|Born||in Darby, Pennsylvania, USA|
|Died||in Pasadena, California, USA (stomach hemorrhage)|
|Birth Name||William Claude Dukenfield|
|Height||5' 7" (1.7 m)|
Mini Bio (2)
William Claude Dukenfield was the eldest of five children born to Cockney immigrant James Dukenfield and Philadelphia native Kate Felton. He went to school for four years, then quit to work with his father selling vegetables from a horse cart. At eleven, after many fights with his alcoholic father (who hit him on the head with a shovel), he ran away from home. For a while he lived in a hole in the ground, depending on stolen food and clothing. He was often beaten and spent nights in jail. His first regular job was delivering ice. By age thirteen he was a skilled pool player and juggler. It was then, at an amusement park in Norristown PA, that he was first hired as an entertainer. There he developed the technique of pretending to lose the things he was juggling. In 1893 he was employed as a juggler at Fortescue's Pier, Atlantic City. When business was slow he pretended to drown in the ocean (management thought his fake rescue would draw customers). By nineteen he was billed as "The Distinguished Comedian" and began opening bank accounts in every city he played. At age twenty-three he opened at the Palace in London and played with Sarah Bernhardt at Buckingham Palace. He starred at the Folies-Bergere (young Charles Chaplin and Maurice Chevalier were on the program).
He was in each of the Ziegfeld Follies from 1915 through 1921. He played for a year in the highly praised musical "Poppy" which opened in New York in 1923. In 1925 D.W. Griffith made a movie of the play, renamed Sally of the Sawdust (1925), starring Fields. Pool Sharks (1915), Fields' first movie, was made when he was thirty-five. He settled into a mansion near Burbank, California and made most of his thirty-seven movies for Paramount. He appeared in mostly spontaneous dialogs on Charlie McCarthy's radio shows. In 1939 he switched to Universal where he made films written mainly by and for himself. He died after several serious illnesses, including bouts of pneumonia.
- IMDb Mini Biography By: Ed Stephan <firstname.lastname@example.org>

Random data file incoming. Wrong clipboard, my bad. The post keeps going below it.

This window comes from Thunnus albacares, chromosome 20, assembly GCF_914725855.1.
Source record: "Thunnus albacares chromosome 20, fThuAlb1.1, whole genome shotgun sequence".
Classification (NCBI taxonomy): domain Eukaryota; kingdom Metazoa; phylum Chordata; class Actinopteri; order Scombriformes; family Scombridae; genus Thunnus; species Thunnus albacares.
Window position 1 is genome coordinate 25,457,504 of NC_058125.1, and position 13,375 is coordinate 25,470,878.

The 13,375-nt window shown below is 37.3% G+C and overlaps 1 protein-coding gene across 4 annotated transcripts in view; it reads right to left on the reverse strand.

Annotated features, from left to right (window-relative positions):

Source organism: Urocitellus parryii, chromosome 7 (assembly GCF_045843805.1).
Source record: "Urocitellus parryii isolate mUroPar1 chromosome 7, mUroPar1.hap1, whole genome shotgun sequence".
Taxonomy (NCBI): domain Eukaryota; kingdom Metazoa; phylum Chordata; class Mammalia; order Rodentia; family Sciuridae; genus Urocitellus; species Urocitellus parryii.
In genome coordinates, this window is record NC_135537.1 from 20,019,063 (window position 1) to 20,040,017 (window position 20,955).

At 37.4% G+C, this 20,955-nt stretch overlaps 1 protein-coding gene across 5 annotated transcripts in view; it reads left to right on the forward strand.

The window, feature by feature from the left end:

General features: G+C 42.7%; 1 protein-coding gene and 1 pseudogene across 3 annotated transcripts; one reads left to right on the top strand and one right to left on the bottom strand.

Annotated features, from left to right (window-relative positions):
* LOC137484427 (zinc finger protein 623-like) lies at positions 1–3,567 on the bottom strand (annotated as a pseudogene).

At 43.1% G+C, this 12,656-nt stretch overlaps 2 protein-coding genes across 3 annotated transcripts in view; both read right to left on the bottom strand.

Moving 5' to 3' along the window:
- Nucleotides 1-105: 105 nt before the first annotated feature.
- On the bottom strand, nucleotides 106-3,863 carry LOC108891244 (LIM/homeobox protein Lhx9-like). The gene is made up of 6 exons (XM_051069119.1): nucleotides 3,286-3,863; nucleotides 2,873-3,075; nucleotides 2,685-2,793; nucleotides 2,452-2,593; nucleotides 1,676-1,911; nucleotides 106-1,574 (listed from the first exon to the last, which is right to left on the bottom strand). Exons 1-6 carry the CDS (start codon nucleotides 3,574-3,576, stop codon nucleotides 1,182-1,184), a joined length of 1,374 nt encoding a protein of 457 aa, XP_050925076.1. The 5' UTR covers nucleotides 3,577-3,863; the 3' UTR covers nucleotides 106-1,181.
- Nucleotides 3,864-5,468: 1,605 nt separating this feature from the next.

W.C. ran away from school and home at 11 and spent 4 years selling newspapers and doing odd jobs then in an Atlantic City beer garden he got a semi theatrical job at £1 a week which was soon increased to £2 plus board and slept on 2 cafe tables pushed together. He then moved into cheap variety jobs often doing 12 performances a day. Finally he made it onto variety circuit as a silent juggler then added pantomime into his routine. Before long he was making Summer trips for bookings abroad in England, France, Germany, Scandanavian countries, and further afield to Africa, Australia and South America.
He introduced a few novelties into his act one of which was a crazy golf game which was seen by Ziegfeld who added him to his books for 9 years. Eventually he was cast in the theatre production of 'Poppy', the story of carnival life, which became his first stage triumph and led to such as 'George White's Scandals' and other productions and his first film 'Sally of the Sawdust' directed by D W Griffith in 1925. He was a sensation in the silent films but when sound came he was out as casting agents didn't like his voice. It was only when Paramount was casting 'Million Dollar Legs' and wanted all the comedians they could get that he got a part which led him to become a star overnight
- IMDb Mini Biography By: Tonyman 5
|Harriet Hughes||(8 August 1900 - 25 December 1946) (his death) (1 child)|
Trade Mark (1)
Personal Quotes (49)
|The Dentist (1932)||$5,000 /week|
|The Big Broadcast of 1938 (1938)||$20,000|
|You Can't Cheat an Honest Man (1939)||$125,000|
|My Little Chickadee (1940)||$125,000|
|The Bank Dick (1940)||$125,000|
|Never Give a Sucker an Even Break (1941)||$125,000|
|Follow the Boys (1944)||$15,000|